Friday, October 2, 2009

A Mini-Treats Mini Series: Part 4 - Petit Fours

Anyone interested in some individually decorated, bite-sized cakes??? Oh, me, me, MEEEE! [frantically waving my hand in the air like an excited schoolgirl]

Petit fours come in many different shapes and sizes. Some people use the term "petit four" when referring to chocolates, small desserts, or cubes of cake dipped in icing, but the traditional petit four is comprised of thin layers of delicate cake separated by jam or flavored liquor syrup and covered with icing.

Typically, petit fours are made with a genoise cake, which doesn't contain any chemical leavener. Instead, air is whipped into the eggs, and it is this air that causes the cake to rise during baking.

What you'll need:
1 genoise cake recipe, below
1 roll of marzipan (available at most grocery stores, aka almond paste)
Candy Melts in various colors (available at craft stores)
powdered sugar or shortening for rolling out the marzipan

Classic Genoise Cake
1 cup sifted cake flour (I just used multi-purpose flour...I know it's a baking sin. I repent!)
2 tablespoons granulated sugar
1 pinch salt
2 tablespoons unsalted butter, melted
4 eggs
1/2 cup granulated sugar
1 1/2 teaspoons vanilla extract

Preheat oven to 350 degrees F. Lightly grease a jelly roll pan (12 x 17 x 1") and line it with parchment paper, allowing the parchement paper to hang over the edges. This will allow you to lift the entire cake out of the pan after baking, and the grease will hold the parchment in place while you pour the batter in the pan.

Sift together the flour, 2 tablespoons sugar, and salt. Place the eggs into a mixing bowl set over a pan of hot (not boiling) water. Add the 1/2 cup sugar to the eggs and whisk until the mixture feels warm (not hot) to the touch. Remember, the whisking is very important here so no slacking off!


Place the bowl onto a mixer and beat on medium speed until the mixture becomes pale yellow in color and falls off the end of the whisk attachment in long ribbons. Add the vanilla.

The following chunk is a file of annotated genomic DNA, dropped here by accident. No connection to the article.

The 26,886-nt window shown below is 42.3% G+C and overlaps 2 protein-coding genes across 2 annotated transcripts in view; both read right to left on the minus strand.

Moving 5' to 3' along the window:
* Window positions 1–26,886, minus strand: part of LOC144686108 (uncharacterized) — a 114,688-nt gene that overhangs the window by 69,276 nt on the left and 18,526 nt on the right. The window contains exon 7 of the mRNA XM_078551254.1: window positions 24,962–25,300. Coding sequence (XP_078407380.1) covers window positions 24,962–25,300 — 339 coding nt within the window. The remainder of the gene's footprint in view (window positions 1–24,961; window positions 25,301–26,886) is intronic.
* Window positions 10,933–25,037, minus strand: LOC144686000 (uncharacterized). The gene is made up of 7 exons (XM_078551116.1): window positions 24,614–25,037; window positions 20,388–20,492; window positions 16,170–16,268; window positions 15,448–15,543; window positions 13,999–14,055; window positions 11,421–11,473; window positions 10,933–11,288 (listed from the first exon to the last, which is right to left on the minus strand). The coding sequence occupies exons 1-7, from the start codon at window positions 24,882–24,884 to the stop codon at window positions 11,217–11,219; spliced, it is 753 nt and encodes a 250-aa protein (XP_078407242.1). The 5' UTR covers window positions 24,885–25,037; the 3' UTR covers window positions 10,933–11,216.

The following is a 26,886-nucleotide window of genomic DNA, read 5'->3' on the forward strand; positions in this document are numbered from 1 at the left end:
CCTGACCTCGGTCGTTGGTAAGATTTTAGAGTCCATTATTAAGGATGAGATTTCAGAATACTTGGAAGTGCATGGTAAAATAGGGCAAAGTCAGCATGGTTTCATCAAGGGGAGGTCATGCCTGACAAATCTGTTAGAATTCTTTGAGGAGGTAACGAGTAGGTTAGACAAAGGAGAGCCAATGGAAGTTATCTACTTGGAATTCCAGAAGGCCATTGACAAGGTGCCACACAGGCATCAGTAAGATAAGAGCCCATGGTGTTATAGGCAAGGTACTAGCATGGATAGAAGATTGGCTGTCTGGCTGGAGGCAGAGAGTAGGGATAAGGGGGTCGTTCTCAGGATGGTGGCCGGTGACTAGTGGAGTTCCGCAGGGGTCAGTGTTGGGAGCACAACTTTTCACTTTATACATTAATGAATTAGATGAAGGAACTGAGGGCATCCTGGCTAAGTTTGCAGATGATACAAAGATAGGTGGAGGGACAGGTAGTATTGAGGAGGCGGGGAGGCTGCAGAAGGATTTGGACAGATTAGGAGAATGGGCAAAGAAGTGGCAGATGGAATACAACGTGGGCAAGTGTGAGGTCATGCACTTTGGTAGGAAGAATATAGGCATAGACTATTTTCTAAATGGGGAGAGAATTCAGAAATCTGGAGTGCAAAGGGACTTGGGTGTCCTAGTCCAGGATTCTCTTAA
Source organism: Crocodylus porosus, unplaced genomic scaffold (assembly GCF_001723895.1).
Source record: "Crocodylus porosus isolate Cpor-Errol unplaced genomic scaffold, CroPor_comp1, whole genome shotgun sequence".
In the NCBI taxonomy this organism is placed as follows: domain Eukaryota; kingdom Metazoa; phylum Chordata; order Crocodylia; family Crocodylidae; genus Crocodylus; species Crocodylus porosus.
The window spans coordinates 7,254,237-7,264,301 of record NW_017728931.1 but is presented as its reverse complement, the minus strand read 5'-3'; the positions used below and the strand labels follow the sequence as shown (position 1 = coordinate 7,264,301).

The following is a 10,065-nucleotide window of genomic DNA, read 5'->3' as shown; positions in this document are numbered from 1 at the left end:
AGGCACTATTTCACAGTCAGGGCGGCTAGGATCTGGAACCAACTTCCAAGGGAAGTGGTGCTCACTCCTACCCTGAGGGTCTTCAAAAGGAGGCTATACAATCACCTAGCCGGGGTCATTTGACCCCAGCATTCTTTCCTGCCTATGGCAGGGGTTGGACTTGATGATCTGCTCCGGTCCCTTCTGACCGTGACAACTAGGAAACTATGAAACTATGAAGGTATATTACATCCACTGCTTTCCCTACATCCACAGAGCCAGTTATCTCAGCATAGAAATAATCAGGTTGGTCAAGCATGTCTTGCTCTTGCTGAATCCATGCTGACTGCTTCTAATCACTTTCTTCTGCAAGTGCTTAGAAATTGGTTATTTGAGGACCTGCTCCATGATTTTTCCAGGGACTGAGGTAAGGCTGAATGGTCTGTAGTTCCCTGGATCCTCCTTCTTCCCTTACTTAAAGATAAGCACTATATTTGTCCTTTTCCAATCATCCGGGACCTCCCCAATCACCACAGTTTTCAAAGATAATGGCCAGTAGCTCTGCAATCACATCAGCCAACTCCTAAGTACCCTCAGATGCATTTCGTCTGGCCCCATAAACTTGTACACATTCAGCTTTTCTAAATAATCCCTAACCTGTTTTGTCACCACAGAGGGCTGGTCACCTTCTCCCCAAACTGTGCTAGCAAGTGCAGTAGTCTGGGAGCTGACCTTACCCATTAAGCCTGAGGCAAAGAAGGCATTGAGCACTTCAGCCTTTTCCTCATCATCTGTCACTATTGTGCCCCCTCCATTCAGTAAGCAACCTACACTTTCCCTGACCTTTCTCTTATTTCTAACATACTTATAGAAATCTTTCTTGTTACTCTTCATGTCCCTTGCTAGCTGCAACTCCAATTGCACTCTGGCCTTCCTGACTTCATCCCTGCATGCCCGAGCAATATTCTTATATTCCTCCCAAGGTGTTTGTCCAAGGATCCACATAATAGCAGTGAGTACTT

Add about 1/3 of the flour mixture to the beaten eggs and fold in. Continue to add the remainder of the flour, folding it in each time. Be careful while you fold in the flour mixture so you do not deflate all the air you incorporated into the eggs.

Place about 1 cup of the batter into the bowl containing the melted butter and then combine with the rest of the batter by folding. Pour the batter into the prepared pan.


Immediately bake for 25-30 minutes or until the edges and top are lightly browned. When the cake is fully baked, the center should spring back when you touch it. Allow it to cool in the pan 10 minutes. Gripping the parchment paper, carefully lift the cake to a cooling rack to cool completely.


With a serated knife, cut the cake in quarters and cut off the rough, carmelized edges.


Let's zoom in, shall we?


Oooooo...aaaaaaah.....

If you'd like your petit fours to be 4 layers of cake, cut each of these quarters in half horizontally. Because I actually used a larger jelly roll pan than the recipe suggested, my cake came out thinner so I did not cut these in half horizontally. They're your petit fours - do what makes you happy!

Spread a thin layer of jam over one of the quarters and top it with another quarter. Hint: You can microwave the jam for a few seconds to make it easier to spread over this delicate cake. The jam layer should be so thin that you should be able to see the cake through it.

Next, we need to top each quarter sandwhich with marzipan. Roll the marzipan to approximately 1/16-inch thick, being sure it's larger on all sizes than your cake quarters.


Brush one side of the marzipan with a little water to make it sticky. Then place it on top of your cake quarter. Trim the edges with a knife or scissors, and repeat until all cake sandwhiches are marzipan-topped.

Cover the cakes tightly in plastic wrap (if air is allowed out or in, your cakes will become stale), and refrigerate overnight.

Cut the cakes into 1 x 1" or 1 1/2 x 1 1/2" squares, keeping your serated knife as straight as possible.


Cover the cakes with plastic wrap and freeze while you prepare the Candy Melts.

Place Candy Melts in a heavy-bottomed saucepan and melt over low heat, stirring occasionally. When all the lumps are gone, remove the saucepan from the heat. Working quickly, dip the petit four, marzipan-side down, into the candy melts and coat all sides, except the bottom. For ease in handling the petit fours, I skewered 2 toothpicks through them.

Immediately place petit fours on a wire cooking rack set over a cookie sheet, which is there to catch drippings. In fact, you can remelt the drippings later if you need to.


Once the icing has set, you can decorate the petit fours with cute little flowers, sprinkles, etc. I drizzled melted pink and blue Candy Melts over mine.

Then the petit fours can be packaged or placed on a serving tray. More importantly, they're ready to be eaten!

1 comments:

Jelli Bean said...

So pretty! When I tried petit fours, my pour fondant was a wreck--too thin soft. I ended up calling my creation alien cakes. Really awful!

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